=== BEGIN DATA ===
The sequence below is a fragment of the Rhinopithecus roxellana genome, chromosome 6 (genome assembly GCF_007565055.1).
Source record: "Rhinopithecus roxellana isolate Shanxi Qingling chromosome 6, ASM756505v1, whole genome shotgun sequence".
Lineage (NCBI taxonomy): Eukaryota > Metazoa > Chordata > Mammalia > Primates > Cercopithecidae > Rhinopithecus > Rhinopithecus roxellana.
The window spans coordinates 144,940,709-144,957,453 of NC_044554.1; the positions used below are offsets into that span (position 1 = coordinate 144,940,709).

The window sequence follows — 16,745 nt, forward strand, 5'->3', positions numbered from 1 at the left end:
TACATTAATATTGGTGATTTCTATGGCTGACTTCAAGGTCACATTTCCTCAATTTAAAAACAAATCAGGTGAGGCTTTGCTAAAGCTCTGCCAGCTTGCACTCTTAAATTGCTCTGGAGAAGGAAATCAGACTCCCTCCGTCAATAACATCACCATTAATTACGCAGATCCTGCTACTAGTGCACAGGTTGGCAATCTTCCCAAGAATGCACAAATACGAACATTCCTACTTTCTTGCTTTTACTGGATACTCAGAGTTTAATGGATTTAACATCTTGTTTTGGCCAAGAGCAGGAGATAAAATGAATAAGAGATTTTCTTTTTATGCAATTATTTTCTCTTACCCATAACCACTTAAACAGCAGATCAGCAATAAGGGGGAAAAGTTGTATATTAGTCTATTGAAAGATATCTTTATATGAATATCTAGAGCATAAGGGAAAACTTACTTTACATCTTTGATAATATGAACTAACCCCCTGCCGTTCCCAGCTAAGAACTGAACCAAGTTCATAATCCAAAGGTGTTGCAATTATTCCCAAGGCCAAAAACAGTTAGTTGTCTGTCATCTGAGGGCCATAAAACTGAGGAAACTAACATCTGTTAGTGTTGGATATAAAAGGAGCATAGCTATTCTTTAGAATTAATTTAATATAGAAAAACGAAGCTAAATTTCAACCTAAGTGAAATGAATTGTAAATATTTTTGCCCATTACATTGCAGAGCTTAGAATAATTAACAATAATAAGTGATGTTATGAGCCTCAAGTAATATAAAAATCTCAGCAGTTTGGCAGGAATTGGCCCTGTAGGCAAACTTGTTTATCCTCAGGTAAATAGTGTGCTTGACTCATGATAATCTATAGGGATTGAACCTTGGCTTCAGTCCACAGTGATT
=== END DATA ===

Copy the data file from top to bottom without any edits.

The sequence below is a fragment of the Rhinopithecus roxellana genome, chromosome 6 (genome assembly GCF_007565055.1).
Source record: "Rhinopithecus roxellana isolate Shanxi Qingling chromosome 6, ASM756505v1, whole genome shotgun sequence".
Lineage (NCBI taxonomy): Eukaryota > Metazoa > Chordata > Mammalia > Primates > Cercopithecidae > Rhinopithecus > Rhinopithecus roxellana.
The window spans coordinates 144,940,709-144,957,453 of NC_044554.1; the positions used below are offsets into that span (position 1 = coordinate 144,940,709).

The window sequence follows — 16,745 nt, forward strand, 5'->3', positions numbered from 1 at the left end:
TACATTAATATTGGTGATTTCTATGGCTGACTTCAAGGTCACATTTCCTCAATTTAAAAACAAATCAGGTGAGGCTTTGCTAAAGCTCTGCCAGCTTGCACTCTTAAATTGCTCTGGAGAAGGAAATCAGACTCCCTCCGTCAATAACATCACCATTAATTACGCAGATCCTGCTACTAGTGCACAGGTTGGCAATCTTCCCAAGAATGCACAAATACGAACATTCCTACTTTCTTGCTTTTACTGGATACTCAGAGTTTAATGGATTTAACATCTTGTTTTGGCCAAGAGCAGGAGATAAAATGAATAAGAGATTTTCTTTTTATGCAATTATTTTCTCTTACCCATAACCACTTAAACAGCAGATCAGCAATAAGGGGGAAAAGTTGTATATTAGTCTATTGAAAGATATCTTTATATGAATATCTAGAGCATAAGGGAAAACTTACTTTACATCTTTGATAATATGAACTAACCCCCTGCCGTTCCCAGCTAAGAACTGAACCAAGTTCATAATCCAAAGGTGTTGCAATTATTCCCAAGGCCAAAAACAGTTAGTTGTCTGTCATCTGAGGGCCATAAAACTGAGGAAACTAACATCTGTTAGTGTTGGATATAAAAGGAGCATAGCTATTCTTTAGAATTAATTTAATATAGAAAAACGAAGCTAAATTTCAACCTAAGTGAAATGAATTGTAAATATTTTTGCCCATTACATTGCAGAGCTTAGAATAATTAACAATAATAAGTGATGTTATGAGCCTCAAGTAATATAAAAATCTCAGCAGTTTGGCAGGAATTGGCCCTGTAGGCAAACTTGTTTATCCTCAGGTAAATAGTGTGCTTGACTCATGATAATCTATAGGGATTGAACCTTGGCTTCAGTCCACAGTGATT